A diagram comparing the Earth, at left, to a cross-section of a super-Earth on the right. The super-Earth has a relatively small rocky core, an atmosphere of methane, water and hydrogen and an extended hydrogen envelope. (Credit: H. Lammer)

Are Super-Earths Actually Mini-Neptunes?

Feb. 4, 2013 — In the last two decades astronomers have found hundreds of planets in orbit around other stars. One type of these so-called ‘exoplanets’ is the super-Earths that are thought to have a high proportion of rock but at the same time are significantly bigger than our own world. Now a new study led by Helmut Lammer of the Space Research Institute (IWF) of the Austrian Academy of Sciences suggests that these planets are actually surrounded by extended hydrogen-rich envelopes and that they are unlikely to ever become Earth-like. Rather than being super-Earths, these worlds are more like mini-Neptunes.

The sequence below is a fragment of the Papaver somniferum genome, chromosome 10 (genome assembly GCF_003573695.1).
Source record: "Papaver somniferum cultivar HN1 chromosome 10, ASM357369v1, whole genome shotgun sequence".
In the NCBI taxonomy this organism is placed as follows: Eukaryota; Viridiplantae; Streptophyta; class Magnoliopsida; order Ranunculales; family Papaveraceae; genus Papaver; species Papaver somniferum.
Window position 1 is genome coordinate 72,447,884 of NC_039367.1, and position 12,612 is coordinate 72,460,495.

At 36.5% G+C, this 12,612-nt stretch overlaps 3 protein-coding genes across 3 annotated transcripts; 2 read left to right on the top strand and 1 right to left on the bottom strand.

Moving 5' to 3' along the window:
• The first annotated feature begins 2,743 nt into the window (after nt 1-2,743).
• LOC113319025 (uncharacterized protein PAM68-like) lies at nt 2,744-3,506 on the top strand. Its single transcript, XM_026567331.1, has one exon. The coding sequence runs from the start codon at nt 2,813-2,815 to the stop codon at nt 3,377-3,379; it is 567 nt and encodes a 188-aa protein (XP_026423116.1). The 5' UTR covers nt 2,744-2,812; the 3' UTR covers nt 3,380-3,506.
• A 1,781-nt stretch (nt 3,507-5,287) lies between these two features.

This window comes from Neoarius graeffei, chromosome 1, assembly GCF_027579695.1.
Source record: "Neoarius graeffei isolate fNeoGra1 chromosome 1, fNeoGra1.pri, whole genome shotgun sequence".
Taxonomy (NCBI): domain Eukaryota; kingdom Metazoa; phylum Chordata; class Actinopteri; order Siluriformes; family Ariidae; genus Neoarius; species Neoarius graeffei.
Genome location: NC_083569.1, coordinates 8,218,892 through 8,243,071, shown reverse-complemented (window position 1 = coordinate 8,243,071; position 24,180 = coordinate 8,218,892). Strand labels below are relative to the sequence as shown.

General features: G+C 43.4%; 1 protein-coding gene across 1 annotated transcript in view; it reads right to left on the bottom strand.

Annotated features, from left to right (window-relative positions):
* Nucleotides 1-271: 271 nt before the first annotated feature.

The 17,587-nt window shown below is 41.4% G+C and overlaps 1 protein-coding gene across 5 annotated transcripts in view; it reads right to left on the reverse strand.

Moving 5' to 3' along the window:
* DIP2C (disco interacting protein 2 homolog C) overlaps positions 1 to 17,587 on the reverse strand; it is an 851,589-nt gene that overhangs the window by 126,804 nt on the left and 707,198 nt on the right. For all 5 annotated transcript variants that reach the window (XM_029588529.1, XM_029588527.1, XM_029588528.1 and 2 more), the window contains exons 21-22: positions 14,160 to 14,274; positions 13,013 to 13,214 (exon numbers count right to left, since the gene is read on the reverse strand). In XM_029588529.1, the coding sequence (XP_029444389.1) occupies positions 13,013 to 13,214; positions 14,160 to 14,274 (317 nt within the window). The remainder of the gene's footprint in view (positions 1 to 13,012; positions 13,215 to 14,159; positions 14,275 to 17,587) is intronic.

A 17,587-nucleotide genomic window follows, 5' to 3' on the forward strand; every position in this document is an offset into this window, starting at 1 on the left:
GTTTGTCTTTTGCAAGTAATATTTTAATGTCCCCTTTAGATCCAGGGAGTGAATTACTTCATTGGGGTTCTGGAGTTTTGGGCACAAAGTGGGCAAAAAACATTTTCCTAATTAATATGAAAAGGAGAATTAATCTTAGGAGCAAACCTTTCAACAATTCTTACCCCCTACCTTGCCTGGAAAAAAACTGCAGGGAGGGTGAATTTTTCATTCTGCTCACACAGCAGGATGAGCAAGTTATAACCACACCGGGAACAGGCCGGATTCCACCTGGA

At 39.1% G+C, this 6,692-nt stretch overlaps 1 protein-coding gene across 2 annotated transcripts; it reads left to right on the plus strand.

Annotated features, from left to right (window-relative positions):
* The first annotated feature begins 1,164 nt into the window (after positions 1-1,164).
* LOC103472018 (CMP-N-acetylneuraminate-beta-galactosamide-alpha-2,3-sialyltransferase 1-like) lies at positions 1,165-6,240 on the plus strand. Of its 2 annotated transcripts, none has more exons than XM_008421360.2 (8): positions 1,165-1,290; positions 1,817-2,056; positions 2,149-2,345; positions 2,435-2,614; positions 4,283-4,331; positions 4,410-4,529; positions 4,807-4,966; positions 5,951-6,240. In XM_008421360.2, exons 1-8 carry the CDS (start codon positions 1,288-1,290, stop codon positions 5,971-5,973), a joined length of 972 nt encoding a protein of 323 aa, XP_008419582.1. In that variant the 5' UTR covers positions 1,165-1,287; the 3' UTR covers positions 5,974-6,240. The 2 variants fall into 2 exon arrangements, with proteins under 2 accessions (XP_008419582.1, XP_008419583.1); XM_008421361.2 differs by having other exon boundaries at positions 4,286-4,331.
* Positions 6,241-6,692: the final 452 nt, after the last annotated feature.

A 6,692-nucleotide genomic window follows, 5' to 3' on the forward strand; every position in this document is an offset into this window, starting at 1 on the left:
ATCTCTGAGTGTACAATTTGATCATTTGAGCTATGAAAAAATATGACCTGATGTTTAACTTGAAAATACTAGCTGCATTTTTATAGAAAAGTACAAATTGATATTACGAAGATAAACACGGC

Read more: Are super-Earths actually mini-Neptunes? — Science Daily.

Home           Top of page